One in five patients delay going to the dentist because they can’t afford to see one - meaning 100,000 end up in hospital with preventable problems with their teeth.
It’s not possible to connect all these cases directly to people not being able to afford dental care. The “one in five” figure is also a decade old and we don’t have newer figures.
Labour has announced it wants to scrap certain dentistry charges if it wins the election, which would make it free to get a check-up and get other basic services. These “band one” charges currently cost £22.70.
Jeremy Corbyn trailed the policy over the weekend saying one in five patients delay going to the dentist because of cost, leaving 100,000 people in hospital with preventable problems with their teeth.
One in five patients delay going to the dentist because they can’t afford to see one - meaning 100,000 end up in hospital with preventable problems with their teeth.— Jeremy Corbyn (@jeremycorbyn) November 16, 2019
Not under Labour.https://t.co/TiEsu9u6Xo
The one in five figure is accurate, but it is also significantly out of date and needs some context. It’s also not possible to link dental costs to 100,000 hospital admissions, as he does.
The one in five claim is what the Adult Dental Health Survey found in late 2009/10. 19% of respondents in England, Wales and Northern Ireland said they had delayed dental treatment at some point in their lives because of the cost. The question was asked both of people who used NHS dental care and those who used private dental care.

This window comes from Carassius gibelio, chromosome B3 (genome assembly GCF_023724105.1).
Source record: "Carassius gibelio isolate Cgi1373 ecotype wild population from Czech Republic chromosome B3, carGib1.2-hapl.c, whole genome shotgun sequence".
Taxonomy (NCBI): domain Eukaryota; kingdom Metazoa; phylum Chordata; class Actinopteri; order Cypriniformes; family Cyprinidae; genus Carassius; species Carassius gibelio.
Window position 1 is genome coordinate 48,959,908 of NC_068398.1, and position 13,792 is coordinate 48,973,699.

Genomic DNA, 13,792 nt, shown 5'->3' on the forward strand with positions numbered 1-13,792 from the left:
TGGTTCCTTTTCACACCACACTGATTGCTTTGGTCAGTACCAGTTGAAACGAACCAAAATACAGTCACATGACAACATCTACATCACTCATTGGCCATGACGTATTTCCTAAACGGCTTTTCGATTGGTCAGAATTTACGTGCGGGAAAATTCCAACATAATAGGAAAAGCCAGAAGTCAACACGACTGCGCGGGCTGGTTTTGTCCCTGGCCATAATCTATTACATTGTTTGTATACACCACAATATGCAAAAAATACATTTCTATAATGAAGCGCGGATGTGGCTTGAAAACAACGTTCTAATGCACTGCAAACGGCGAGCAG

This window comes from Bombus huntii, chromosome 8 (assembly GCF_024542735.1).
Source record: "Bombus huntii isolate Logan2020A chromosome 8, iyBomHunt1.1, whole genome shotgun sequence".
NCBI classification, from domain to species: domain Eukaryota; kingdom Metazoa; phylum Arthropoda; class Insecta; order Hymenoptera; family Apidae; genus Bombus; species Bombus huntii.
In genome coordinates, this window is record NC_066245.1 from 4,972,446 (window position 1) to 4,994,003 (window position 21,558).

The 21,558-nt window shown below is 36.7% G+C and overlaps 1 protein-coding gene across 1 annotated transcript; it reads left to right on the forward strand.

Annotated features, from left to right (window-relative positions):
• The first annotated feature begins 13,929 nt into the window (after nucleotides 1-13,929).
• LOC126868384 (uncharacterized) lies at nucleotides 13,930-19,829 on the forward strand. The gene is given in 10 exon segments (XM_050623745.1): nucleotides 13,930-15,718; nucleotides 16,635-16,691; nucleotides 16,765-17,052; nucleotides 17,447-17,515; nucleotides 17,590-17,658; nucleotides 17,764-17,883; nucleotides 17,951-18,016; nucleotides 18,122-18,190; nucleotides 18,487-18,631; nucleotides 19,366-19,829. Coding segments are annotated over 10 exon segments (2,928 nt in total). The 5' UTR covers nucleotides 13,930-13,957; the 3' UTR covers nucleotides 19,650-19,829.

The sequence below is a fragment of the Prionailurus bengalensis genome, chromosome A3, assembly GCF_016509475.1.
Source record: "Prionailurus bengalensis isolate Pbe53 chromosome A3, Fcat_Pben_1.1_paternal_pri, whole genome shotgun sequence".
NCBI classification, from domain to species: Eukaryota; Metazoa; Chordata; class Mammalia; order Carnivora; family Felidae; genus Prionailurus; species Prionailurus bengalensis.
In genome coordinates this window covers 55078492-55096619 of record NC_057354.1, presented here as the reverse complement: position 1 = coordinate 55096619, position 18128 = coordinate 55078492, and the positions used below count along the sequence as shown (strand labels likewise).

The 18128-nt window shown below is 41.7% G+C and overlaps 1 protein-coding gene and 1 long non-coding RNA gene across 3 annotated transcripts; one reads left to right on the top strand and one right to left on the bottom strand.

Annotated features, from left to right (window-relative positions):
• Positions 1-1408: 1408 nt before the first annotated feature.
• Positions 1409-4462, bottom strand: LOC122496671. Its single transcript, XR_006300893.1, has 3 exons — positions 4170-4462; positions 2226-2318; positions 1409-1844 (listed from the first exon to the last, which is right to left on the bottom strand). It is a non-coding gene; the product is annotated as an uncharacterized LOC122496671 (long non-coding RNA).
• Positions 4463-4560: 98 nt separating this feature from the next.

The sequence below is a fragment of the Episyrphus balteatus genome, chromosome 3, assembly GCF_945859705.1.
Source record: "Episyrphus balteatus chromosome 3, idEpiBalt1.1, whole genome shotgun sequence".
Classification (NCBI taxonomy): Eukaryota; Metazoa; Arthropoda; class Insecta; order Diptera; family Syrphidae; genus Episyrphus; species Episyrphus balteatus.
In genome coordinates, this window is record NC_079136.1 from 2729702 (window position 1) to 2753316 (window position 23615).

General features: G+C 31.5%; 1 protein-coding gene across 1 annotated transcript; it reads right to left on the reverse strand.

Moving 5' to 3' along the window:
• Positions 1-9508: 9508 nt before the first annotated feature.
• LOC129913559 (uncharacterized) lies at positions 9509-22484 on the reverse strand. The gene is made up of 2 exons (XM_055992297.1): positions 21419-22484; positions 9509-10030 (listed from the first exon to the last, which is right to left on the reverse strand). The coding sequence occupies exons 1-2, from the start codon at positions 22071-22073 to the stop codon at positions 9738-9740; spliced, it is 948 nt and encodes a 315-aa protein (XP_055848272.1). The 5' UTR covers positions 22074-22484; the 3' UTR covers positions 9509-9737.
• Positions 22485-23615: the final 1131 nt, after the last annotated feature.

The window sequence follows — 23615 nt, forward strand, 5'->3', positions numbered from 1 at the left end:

Why such out of date figures? That survey only happens every 10 years, so it means we can’t be certain Labour’s “one in five” figure is still accurate in 2019.
Just over 100,000 hospital admissions in England in 2018/19 were related to tooth decay, and another 17,000 to gum disease. These aren’t necessarily all different people, as one person can have multiple admissions for similar ailments.
Mr Corbyn goes on to connect all these cases directly to people not being able to afford dental care. This isn’t substantiated by the data, which can’t tell us the circumstances behind those admissions to hospital.
The Adult Dental Health Survey did find a link between delaying dental care over cost reasons and poor dental health, however.
The 2011 report on the survey says: “42 per cent of adults with bad or very bad self-reported dental health said that the decision to delay dental treatment was affected by cost, compared with 27 per cent of adults who said that their dental health was fair, and 14 per cent of adults with good or very good self-reported dental health.” More adults with tooth decay also reported delaying dental care over cost than those with no tooth decay.